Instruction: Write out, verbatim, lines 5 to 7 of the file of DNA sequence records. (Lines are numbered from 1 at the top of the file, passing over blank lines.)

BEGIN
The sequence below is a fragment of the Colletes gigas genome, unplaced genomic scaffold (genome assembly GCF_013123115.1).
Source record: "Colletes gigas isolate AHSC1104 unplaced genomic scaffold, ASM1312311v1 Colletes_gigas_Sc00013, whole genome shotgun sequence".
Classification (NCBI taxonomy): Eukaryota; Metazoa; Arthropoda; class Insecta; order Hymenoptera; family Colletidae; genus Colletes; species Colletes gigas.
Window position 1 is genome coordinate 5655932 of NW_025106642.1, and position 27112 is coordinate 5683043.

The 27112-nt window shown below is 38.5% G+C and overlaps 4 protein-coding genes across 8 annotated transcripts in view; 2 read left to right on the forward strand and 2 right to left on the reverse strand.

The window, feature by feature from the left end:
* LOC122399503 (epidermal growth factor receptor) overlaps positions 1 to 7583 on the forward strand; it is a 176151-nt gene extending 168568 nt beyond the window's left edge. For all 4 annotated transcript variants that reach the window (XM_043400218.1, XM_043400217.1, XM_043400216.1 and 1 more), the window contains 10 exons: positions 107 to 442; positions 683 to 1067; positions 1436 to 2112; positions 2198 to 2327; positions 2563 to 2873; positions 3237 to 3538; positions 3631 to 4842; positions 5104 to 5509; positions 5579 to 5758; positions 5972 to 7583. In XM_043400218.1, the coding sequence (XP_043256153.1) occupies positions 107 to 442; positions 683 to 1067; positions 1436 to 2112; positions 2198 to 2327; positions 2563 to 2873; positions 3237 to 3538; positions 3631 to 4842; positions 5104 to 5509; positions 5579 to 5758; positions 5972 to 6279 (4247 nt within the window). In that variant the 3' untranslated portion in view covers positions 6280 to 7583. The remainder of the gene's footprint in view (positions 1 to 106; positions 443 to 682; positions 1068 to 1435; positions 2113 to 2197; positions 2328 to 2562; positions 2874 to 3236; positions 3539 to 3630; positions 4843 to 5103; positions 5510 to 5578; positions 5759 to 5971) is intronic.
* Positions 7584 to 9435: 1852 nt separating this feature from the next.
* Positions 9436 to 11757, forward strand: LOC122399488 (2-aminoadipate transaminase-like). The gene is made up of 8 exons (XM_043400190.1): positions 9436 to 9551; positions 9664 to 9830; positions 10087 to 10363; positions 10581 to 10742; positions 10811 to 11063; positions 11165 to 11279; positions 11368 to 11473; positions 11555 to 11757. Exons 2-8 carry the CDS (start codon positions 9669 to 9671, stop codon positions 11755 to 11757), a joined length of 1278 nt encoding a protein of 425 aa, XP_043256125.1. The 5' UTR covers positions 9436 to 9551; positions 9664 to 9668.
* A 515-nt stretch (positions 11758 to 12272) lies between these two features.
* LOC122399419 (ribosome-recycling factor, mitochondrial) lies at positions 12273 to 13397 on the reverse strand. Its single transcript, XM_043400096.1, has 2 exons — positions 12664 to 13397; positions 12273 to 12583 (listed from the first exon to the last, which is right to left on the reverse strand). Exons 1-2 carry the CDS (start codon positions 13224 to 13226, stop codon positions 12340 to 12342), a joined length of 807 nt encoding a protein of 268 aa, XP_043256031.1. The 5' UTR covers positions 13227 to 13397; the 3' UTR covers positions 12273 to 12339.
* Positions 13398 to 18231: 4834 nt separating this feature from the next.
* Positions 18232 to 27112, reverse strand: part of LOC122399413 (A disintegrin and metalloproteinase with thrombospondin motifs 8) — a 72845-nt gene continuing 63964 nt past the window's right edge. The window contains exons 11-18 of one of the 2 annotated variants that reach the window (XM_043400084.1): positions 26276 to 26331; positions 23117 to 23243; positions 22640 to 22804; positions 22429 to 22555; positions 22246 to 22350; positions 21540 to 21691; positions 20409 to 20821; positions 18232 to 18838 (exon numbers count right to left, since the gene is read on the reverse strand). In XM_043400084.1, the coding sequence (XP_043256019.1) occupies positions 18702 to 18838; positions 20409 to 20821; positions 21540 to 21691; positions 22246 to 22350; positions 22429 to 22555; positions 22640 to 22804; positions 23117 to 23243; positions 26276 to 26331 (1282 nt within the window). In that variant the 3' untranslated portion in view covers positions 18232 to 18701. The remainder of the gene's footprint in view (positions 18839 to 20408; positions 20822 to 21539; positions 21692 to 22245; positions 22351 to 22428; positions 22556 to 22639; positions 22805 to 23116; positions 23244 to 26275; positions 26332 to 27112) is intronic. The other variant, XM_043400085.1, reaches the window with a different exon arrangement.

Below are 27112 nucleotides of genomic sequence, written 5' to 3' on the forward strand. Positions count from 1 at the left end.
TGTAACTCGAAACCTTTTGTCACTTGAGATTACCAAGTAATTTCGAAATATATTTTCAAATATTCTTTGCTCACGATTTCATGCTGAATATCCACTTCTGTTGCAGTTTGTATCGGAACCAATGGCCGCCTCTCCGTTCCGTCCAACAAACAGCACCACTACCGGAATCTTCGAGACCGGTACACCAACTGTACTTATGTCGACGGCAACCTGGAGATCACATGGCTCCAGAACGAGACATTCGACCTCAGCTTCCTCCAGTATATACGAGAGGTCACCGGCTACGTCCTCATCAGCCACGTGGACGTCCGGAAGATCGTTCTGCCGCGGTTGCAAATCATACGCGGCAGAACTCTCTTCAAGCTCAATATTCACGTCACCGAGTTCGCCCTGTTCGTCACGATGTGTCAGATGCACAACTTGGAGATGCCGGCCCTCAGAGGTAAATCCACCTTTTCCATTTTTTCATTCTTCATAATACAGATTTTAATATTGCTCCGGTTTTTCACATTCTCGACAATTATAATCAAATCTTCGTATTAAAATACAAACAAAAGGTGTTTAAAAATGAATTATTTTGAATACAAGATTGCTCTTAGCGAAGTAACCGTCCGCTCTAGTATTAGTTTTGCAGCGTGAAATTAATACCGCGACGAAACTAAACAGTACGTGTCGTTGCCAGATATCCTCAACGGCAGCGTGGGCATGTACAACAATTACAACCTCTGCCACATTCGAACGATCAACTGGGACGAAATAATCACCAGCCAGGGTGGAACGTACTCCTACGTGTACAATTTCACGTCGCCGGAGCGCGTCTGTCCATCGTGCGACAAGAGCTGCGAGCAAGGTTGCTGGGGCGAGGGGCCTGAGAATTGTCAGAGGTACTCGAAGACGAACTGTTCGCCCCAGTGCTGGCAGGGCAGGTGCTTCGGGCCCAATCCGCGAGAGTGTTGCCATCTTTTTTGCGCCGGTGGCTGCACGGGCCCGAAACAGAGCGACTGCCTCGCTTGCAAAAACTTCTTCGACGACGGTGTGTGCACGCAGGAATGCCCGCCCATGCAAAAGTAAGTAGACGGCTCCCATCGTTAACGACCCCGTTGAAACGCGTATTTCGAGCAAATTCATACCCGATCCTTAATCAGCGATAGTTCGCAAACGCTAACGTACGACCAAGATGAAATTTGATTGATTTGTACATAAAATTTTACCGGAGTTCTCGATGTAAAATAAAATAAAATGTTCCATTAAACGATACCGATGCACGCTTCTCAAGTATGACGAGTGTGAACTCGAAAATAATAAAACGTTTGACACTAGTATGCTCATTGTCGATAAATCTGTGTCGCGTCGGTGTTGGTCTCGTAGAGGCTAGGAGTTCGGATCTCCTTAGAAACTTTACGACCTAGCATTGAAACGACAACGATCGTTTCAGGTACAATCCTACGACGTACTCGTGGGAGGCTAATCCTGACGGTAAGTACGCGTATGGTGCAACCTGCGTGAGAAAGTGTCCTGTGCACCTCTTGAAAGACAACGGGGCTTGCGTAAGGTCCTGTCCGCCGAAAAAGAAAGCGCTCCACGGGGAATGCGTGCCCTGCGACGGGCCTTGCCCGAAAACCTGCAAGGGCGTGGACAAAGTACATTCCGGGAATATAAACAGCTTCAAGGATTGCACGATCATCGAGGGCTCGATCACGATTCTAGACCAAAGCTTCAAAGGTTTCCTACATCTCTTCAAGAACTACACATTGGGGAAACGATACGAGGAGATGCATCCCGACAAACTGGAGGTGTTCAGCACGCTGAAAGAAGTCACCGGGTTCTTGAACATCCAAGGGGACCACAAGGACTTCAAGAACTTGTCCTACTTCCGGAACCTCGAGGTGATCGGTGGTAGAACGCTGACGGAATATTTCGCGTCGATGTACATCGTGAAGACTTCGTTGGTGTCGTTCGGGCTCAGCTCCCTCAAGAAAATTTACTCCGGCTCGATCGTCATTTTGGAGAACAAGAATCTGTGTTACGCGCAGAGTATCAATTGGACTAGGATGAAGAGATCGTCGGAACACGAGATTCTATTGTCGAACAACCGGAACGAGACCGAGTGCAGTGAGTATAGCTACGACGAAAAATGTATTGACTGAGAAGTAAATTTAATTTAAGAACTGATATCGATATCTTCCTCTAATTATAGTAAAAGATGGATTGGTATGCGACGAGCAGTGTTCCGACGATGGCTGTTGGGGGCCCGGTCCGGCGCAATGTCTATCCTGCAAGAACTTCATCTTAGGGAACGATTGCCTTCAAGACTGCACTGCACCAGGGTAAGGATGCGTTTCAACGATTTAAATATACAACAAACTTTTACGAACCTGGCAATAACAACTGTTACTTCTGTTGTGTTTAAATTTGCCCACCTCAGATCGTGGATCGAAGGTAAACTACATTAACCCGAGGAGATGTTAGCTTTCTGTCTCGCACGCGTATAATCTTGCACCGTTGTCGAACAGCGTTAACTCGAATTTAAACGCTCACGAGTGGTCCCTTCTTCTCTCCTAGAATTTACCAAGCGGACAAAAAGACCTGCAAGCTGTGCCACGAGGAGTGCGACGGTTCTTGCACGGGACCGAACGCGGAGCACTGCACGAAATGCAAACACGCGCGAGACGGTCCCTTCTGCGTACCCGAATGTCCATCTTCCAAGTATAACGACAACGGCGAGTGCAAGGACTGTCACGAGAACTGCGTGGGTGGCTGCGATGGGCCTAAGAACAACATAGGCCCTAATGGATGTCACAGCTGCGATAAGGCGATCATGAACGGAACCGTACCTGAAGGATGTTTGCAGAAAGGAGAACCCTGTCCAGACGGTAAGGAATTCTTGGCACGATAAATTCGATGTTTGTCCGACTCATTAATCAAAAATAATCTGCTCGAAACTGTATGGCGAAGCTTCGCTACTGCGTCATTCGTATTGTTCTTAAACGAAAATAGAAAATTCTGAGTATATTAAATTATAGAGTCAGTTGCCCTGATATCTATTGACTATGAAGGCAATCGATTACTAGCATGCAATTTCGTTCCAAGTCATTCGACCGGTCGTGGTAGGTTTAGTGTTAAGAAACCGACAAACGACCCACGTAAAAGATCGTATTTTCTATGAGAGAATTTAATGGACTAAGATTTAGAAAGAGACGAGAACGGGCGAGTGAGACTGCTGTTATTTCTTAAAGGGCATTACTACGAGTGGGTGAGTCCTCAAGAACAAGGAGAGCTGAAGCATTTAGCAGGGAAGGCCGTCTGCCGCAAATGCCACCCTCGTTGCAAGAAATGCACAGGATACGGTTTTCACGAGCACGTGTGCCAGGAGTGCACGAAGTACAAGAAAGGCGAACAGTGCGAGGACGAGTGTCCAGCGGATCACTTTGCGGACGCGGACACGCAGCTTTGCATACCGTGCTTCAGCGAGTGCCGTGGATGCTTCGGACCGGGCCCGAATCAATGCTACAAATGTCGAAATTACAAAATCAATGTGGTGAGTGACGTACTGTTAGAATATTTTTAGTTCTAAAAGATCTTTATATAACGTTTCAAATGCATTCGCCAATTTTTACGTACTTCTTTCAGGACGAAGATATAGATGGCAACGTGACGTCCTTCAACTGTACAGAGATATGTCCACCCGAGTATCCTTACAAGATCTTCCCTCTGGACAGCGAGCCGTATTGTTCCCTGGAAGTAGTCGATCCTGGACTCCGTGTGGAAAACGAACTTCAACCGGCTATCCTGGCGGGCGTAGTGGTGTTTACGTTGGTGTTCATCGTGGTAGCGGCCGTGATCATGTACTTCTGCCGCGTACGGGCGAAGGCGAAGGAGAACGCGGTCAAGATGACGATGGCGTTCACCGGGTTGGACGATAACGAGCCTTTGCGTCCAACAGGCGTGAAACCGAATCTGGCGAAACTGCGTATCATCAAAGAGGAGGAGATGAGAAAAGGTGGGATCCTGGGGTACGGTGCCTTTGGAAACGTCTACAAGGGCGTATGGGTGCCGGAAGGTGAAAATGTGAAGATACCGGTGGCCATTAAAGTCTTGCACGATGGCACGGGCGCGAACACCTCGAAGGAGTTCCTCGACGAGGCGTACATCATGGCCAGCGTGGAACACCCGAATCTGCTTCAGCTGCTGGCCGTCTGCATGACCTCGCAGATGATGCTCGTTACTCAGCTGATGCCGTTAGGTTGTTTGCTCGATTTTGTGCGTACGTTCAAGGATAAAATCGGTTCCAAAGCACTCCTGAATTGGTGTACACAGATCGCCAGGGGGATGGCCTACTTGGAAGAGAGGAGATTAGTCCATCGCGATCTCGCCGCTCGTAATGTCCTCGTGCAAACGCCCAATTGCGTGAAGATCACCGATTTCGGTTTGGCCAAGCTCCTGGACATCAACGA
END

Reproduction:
The 27112-nt window shown below is 38.5% G+C and overlaps 4 protein-coding genes across 8 annotated transcripts in view; 2 read left to right on the forward strand and 2 right to left on the reverse strand.

The window, feature by feature from the left end:
* LOC122399503 (epidermal growth factor receptor) overlaps positions 1 to 7583 on the forward strand; it is a 176151-nt gene extending 168568 nt beyond the window's left edge. For all 4 annotated transcript variants that reach the window (XM_043400218.1, XM_043400217.1, XM_043400216.1 and 1 more), the window contains 10 exons: positions 107 to 442; positions 683 to 1067; positions 1436 to 2112; positions 2198 to 2327; positions 2563 to 2873; positions 3237 to 3538; positions 3631 to 4842; positions 5104 to 5509; positions 5579 to 5758; positions 5972 to 7583. In XM_043400218.1, the coding sequence (XP_043256153.1) occupies positions 107 to 442; positions 683 to 1067; positions 1436 to 2112; positions 2198 to 2327; positions 2563 to 2873; positions 3237 to 3538; positions 3631 to 4842; positions 5104 to 5509; positions 5579 to 5758; positions 5972 to 6279 (4247 nt within the window). In that variant the 3' untranslated portion in view covers positions 6280 to 7583. The remainder of the gene's footprint in view (positions 1 to 106; positions 443 to 682; positions 1068 to 1435; positions 2113 to 2197; positions 2328 to 2562; positions 2874 to 3236; positions 3539 to 3630; positions 4843 to 5103; positions 5510 to 5578; positions 5759 to 5971) is intronic.